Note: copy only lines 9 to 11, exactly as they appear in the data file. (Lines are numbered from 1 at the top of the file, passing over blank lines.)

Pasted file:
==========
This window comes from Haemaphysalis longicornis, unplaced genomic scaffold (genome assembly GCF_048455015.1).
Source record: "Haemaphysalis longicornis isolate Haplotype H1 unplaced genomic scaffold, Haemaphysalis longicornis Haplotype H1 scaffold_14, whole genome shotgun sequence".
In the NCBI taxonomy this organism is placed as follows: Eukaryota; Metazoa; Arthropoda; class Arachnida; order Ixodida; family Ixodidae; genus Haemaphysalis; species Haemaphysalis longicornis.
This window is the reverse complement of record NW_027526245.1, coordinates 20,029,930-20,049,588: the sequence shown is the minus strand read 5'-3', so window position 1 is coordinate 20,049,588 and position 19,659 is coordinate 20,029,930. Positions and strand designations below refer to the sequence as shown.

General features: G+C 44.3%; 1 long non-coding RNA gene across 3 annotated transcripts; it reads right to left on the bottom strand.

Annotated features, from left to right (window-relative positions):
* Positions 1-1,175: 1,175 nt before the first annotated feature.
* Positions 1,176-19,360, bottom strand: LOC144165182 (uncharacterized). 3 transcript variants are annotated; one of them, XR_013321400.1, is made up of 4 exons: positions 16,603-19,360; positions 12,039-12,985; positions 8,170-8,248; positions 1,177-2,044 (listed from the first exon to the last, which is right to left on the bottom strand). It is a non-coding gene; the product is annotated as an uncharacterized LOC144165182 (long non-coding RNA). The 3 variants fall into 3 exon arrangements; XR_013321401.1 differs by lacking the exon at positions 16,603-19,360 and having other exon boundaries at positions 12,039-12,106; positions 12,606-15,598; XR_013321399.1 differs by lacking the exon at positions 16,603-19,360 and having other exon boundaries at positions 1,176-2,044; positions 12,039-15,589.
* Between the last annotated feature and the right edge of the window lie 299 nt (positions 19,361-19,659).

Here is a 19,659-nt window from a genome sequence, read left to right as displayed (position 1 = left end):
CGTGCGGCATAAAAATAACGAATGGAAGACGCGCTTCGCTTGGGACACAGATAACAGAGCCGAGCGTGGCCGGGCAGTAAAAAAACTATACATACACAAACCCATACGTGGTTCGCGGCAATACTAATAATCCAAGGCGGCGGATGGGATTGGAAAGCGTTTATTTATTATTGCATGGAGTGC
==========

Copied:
* Between the last annotated feature and the right edge of the window lie 299 nt (positions 19,361-19,659).

Here is a 19,659-nt window from a genome sequence, read left to right as displayed (position 1 = left end):
CGTGCGGCATAAAAATAACGAATGGAAGACGCGCTTCGCTTGGGACACAGATAACAGAGCCGAGCGTGGCCGGGCAGTAAAAAAACTATACATACACAAACCCATACGTGGTTCGCGGCAATACTAATAATCCAAGGCGGCGGATGGGATTGGAAAGCGTTTATTTATTATTGCATGGAGTGC